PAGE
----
KUTZTOWN, Pennsylvania—They’re being called the Kutztown 13—a group of high schoolers charged with felonies for bypassing security with school-issued laptops, downloading forbidden internet goodies and using monitoring software to spy on district administrators.
The students, their families and outraged supporters say authorities are overreacting, punishing the kids not for any heinous behavior—no malicious acts are alleged—but rather because they outsmarted the district’s technology workers.
Now get this:
The trouble began last fall after the district issued Apple iBook laptops to every student at the high school about 50 miles northwest of Philadelphia. The computers were loaded with a filtering program that limited internet access. They also had software that let administrators see what students were viewing on their screens.
But those barriers proved easily surmountable: The administrative password that allowed students to reconfigure computers and obtain unrestricted internet access was easy to obtain. A shortened version of the school’s street address, the password was taped to the backs of the computers.
Hell, why not just tell the kids the password and say that you’ll arrest them if they use it!?!
This is outrageous. They’re charged with a felony!
Xeni Jardin at Boing Boing pointed to this story in June.
Stealth tax hikes
There are no tax cuts. Banish that phrase from your mind. You haven’t seen any.
Republican control of the White House and Congress has yielded trillions in tax increases since January of 2001. How can this be? Simple. When you spend more, and when you pass laws that commit the government to spending more in the future, you increase taxes, sooner or later. Spending not financed by current taxes will be financed by future taxes. A debt increase is the present value of future increased taxes. If taxpayers merely pay interest on the debt incurred, forever, the present value of the interest payments is the initial increase in debt.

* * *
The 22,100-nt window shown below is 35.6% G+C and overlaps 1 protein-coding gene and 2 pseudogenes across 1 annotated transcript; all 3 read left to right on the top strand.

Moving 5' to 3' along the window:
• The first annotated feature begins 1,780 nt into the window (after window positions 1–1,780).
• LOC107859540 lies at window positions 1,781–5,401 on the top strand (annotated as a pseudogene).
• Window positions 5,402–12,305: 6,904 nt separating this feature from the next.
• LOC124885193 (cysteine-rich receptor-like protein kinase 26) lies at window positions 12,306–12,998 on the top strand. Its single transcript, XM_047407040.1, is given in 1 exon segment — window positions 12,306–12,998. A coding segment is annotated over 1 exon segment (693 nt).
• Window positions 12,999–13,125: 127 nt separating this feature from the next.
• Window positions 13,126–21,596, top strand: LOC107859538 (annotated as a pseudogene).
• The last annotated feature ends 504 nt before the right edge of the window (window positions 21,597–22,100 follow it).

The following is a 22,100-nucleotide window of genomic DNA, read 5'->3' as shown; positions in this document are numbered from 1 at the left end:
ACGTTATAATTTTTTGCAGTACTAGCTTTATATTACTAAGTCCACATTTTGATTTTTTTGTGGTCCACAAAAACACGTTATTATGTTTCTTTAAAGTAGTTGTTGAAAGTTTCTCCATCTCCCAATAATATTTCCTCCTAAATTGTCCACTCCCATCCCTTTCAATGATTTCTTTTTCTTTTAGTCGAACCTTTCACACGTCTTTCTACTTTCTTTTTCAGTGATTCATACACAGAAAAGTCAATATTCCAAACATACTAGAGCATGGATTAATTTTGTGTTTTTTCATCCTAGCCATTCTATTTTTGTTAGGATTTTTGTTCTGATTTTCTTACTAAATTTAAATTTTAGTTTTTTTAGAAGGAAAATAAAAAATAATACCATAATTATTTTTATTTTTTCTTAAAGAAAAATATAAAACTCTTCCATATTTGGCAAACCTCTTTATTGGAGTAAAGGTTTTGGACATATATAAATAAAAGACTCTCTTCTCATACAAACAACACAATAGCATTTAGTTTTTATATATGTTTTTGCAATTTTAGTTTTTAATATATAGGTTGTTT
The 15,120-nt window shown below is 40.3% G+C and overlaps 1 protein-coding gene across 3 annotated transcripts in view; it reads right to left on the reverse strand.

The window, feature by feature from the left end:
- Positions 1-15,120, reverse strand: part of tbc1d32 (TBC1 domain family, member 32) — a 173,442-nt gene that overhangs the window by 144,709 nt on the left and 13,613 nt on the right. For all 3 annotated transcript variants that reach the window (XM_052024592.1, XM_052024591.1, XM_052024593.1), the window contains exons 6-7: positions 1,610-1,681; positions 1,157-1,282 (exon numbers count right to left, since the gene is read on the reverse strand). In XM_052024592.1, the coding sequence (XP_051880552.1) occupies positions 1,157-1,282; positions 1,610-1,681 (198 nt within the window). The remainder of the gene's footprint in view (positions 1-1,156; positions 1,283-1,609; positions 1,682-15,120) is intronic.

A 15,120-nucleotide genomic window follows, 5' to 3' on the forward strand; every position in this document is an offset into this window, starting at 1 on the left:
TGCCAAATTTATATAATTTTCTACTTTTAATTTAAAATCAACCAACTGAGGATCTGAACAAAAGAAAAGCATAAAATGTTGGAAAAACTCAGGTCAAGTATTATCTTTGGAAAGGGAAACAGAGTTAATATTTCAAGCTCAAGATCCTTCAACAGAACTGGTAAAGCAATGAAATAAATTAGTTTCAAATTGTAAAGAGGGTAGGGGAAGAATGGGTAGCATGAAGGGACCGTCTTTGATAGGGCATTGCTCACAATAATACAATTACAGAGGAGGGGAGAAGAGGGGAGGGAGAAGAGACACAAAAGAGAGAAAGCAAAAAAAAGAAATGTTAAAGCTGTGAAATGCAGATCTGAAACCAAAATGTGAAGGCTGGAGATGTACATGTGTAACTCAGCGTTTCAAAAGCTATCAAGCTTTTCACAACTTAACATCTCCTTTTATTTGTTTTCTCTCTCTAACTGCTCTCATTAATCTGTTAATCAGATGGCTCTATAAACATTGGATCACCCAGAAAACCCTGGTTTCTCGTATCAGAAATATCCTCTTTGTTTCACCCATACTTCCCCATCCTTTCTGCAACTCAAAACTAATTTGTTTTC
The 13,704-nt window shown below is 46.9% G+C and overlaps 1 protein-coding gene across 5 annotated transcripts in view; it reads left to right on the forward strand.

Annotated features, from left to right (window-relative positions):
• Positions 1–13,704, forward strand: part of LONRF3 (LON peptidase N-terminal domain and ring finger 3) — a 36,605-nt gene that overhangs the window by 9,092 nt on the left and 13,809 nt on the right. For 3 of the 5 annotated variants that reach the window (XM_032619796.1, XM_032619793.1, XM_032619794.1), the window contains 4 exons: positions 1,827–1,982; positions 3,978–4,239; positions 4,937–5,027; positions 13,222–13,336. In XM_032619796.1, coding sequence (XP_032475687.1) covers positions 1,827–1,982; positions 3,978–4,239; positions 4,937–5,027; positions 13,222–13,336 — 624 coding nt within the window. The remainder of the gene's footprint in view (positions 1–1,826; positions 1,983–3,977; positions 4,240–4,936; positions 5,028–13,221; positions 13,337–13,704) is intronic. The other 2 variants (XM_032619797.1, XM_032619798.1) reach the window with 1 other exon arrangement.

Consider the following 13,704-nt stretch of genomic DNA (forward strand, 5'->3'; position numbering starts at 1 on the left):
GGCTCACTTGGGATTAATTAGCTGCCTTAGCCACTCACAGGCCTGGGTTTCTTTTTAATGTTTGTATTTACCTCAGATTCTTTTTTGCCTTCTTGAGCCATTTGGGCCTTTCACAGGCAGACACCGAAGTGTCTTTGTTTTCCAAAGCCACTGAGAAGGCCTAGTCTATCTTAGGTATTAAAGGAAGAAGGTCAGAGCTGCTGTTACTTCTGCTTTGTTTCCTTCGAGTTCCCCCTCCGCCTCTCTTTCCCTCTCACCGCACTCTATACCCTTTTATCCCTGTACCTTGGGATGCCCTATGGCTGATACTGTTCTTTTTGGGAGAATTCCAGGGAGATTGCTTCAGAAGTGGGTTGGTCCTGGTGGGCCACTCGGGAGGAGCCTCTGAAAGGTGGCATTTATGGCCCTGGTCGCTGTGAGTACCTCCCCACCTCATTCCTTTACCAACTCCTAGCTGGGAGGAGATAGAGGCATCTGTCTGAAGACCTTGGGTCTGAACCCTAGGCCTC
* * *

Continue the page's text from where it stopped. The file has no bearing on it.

Read the whole post.
Take the critic with you
Museums, historical sites, and the companies that produce their audio tours aren’t completely honest with you. They can’t very well say things like “critics think this work is terrifically overrated, but we keep it on the wall because we sell a thousand posters of it a day,” or “we know this sketch looks profoundly boring, but here’s why it’s the most interesting thing you’ll see all day,” or “we only hang this painting here because old Mrs. Dimbledumble wouldn’t have donated the new East Wing otherwise.”
They can’t say things like that, but we can. And now, thanks to the growing prevalence of iPods and other digital audio players, you can download Slate’s unauthorized tours and take them with you.
We chose the Met as our first subject not because there’s anything wrong with it or its own $6 audio tour (which is actually somewhat better than average). Quite the opposite. We chose the Met because its collection is so rich there’s room for a hundred audio tours-the Met’s, ours, and yours too, if you feel like making one.
Emphasis mine. I look forward to that taking off.
The UK’s Department for Transport continues to charge ahead technologically:
The British government is preparing to test new high-tech license plates containing microchips capable of transmitting unique vehicle identification numbers and other data to readers more than 300 feet away.
Officials in the United States say they’ll be closely watching the British trial as they contemplate initiating their own tests of the plates, which incorporate radio frequency identification, or RFID, tags to make vehicles electronically trackable.
Privacy advocates (here, I didn’t see anything about those in the UK) worry that it could “become a back-door surveillance tool.”
Yes, it could. So let’s develop means to prevent that. But the technology is inevitable and good and will lead to all kinds of benefits.